Guest article by Sebastien Peyrouse
In this guest article, Dr. Sebastien Peyrouse of George Washington University provides an overview of key developments in rare earth minerals development projects in Central Asia. Dr. Peyrouse participated in the inaugural event of the Rare Earths Research Consortium, at the University of Queensland.
Whereas China has decided to reduce significantly its exports of Rare earths metals, the consumer countries, mainly Japan, South Korea, the United States and Germany, are looking for alternative partners, and have thus been eying Kazakhstan, Kyrgyzstan, and even Tajikistan. For these three countries, it is a global conjuncture that is at once an economic opportunity to boost state revenues, and a strategic opportunity, as producing rare earths could give them unprecedented visibility on the international arena. They have therefore made forays into the exploration and exploitation of rare earths, even if many questions still remain up in the air in terms of foreign investment conditions in these states, of corruption, and of respect of ecological norms.
Faced with the increase in world demand, in 2012 Kazakhstan officially announced its intention to increase its production of rare earth ore to 1,500 tons per year, and to more than double its production of beryllium by 2014. Its resources are located, among other places, on the Kundybay site close to Kustanay in the north of the country, which contains yttrium – a rare earth element. The Soviet infrastructure, which might have contributed to the extraction of rare earths, is today closed or obsolete, but as the world’s largest uranium producer, the country has the technical capacity to extract them from its uranium ore at a reasonable cost. The authorities have nonetheless largely looked to foreign investors. At present three-quarters of Kazakh ores are exported to Russia and 20 percent to China. Other international players are therefore trying to act quickly in order to prevent more of Kazakhstan’s reserves from going to Beijing. The main interested parties are Germany and Japan.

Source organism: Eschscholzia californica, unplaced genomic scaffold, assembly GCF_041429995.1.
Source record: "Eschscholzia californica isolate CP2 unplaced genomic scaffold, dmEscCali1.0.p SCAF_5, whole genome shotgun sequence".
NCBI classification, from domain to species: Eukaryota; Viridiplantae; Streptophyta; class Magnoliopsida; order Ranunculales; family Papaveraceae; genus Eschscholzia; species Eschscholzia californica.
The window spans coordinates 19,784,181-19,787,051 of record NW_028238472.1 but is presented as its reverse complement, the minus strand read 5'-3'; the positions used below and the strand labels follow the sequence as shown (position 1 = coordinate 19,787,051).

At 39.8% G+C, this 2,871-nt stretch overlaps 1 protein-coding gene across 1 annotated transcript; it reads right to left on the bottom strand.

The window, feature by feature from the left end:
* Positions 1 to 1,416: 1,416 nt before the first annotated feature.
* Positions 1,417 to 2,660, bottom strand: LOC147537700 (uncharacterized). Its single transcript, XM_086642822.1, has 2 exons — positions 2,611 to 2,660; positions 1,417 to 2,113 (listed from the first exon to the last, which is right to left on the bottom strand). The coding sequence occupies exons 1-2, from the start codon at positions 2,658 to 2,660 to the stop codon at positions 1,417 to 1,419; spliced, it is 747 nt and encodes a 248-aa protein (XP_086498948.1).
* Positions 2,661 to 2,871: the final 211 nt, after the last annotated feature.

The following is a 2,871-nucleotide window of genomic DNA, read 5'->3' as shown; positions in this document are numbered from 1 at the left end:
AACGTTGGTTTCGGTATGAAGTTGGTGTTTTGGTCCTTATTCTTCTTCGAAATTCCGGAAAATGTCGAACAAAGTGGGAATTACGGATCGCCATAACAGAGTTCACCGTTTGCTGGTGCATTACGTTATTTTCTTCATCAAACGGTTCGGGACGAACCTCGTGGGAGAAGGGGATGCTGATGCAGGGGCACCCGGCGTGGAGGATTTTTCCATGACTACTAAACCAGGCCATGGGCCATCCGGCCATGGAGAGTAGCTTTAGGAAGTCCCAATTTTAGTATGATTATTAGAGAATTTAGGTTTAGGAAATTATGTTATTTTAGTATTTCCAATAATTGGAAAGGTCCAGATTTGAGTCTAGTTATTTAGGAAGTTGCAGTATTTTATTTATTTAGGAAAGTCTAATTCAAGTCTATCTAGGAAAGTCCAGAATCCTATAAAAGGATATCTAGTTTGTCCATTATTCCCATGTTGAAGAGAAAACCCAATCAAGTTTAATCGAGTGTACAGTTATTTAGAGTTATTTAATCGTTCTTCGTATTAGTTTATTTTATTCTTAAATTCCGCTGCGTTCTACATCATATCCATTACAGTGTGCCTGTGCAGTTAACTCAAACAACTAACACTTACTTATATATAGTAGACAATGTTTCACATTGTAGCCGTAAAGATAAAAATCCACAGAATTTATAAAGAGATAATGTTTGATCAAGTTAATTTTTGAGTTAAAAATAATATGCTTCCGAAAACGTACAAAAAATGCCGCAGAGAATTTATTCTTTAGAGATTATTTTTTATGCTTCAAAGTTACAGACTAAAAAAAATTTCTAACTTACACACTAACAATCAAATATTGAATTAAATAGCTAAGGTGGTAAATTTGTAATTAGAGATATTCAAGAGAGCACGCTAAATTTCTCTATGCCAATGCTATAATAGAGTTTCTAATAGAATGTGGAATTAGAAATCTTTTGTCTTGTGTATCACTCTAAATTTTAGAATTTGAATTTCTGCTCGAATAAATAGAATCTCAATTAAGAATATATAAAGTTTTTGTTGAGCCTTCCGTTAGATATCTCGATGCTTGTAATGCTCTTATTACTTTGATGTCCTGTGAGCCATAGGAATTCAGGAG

In April 2011, Kazakhstan’s state-owned nuclear company Kazatomprom announced it would invest US$800 million to develop rare-earth metal mining through partnerships with Rosatom, Toshiba, and Sumitomo. Toshiba and Kazatomprom announced the creation of KT Rare Metal Company, 51% being owned by Kazatomprom, 49% by Toshiba. In April 2012, Sumitomo, the third largest Japanese commercial company, Japan Oil, Gas and Metals National Corporation, and Kazatomprom signed a new agreement for the exploitation of rare earths and a technology transfer to Kazakhstan. Within this purview, Kazatomprom and Sumitomo created the Summit Atom Rare Earth Company (SARECO), based in Ust-Kamenogorsk 51% of which is owned by Kazatomprom and 49% by Sumitomo. Sareco has built a $30m factory in Stepnogorsk, near the Kazakhstani capital Astana. The plant will produce 1,500 tons of rare earth oxides a year, with plans to increase output to 3,000 tons by 2015. By 2017, capacity is expected to be boosted to 5,000 or 6,000 tons a year. Almost all will be Japan-bound. According to Kazatomprom, the Stepnogorsk plant would mainly produce heavy rare earth elements such as dysprosium.